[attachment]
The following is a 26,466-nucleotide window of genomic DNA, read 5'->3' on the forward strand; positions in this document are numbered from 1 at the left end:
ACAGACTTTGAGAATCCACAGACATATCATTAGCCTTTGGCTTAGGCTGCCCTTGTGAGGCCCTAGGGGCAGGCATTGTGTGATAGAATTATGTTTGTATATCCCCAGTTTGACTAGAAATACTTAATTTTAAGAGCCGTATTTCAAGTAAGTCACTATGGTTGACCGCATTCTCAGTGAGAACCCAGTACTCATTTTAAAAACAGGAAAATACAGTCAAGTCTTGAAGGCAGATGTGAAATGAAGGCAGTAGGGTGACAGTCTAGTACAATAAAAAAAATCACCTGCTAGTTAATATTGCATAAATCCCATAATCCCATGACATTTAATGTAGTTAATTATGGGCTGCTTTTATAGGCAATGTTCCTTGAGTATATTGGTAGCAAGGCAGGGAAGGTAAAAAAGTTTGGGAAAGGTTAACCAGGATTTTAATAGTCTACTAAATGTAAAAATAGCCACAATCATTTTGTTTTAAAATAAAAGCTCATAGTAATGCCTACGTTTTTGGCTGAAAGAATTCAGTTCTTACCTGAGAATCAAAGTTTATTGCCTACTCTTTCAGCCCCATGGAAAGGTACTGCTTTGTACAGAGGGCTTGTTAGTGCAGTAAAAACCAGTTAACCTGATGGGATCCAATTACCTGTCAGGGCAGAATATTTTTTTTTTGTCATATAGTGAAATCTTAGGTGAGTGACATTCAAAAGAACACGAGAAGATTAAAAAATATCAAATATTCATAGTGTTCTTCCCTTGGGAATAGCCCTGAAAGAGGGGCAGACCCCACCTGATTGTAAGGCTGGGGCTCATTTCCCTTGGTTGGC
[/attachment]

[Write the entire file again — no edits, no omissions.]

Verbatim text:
The following is a 26,466-nucleotide window of genomic DNA, read 5'->3' on the forward strand; positions in this document are numbered from 1 at the left end:
ACAGACTTTGAGAATCCACAGACATATCATTAGCCTTTGGCTTAGGCTGCCCTTGTGAGGCCCTAGGGGCAGGCATTGTGTGATAGAATTATGTTTGTATATCCCCAGTTTGACTAGAAATACTTAATTTTAAGAGCCGTATTTCAAGTAAGTCACTATGGTTGACCGCATTCTCAGTGAGAACCCAGTACTCATTTTAAAAACAGGAAAATACAGTCAAGTCTTGAAGGCAGATGTGAAATGAAGGCAGTAGGGTGACAGTCTAGTACAATAAAAAAAATCACCTGCTAGTTAATATTGCATAAATCCCATAATCCCATGACATTTAATGTAGTTAATTATGGGCTGCTTTTATAGGCAATGTTCCTTGAGTATATTGGTAGCAAGGCAGGGAAGGTAAAAAAGTTTGGGAAAGGTTAACCAGGATTTTAATAGTCTACTAAATGTAAAAATAGCCACAATCATTTTGTTTTAAAATAAAAGCTCATAGTAATGCCTACGTTTTTGGCTGAAAGAATTCAGTTCTTACCTGAGAATCAAAGTTTATTGCCTACTCTTTCAGCCCCATGGAAAGGTACTGCTTTGTACAGAGGGCTTGTTAGTGCAGTAAAAACCAGTTAACCTGATGGGATCCAATTACCTGTCAGGGCAGAATATTTTTTTTTTGTCATATAGTGAAATCTTAGGTGAGTGACATTCAAAAGAACACGAGAAGATTAAAAAATATCAAATATTCATAGTGTTCTTCCCTTGGGAATAGCCCTGAAAGAGGGGCAGACCCCACCTGATTGTAAGGCTGGGGCTCATTTCCCTTGGTTGGC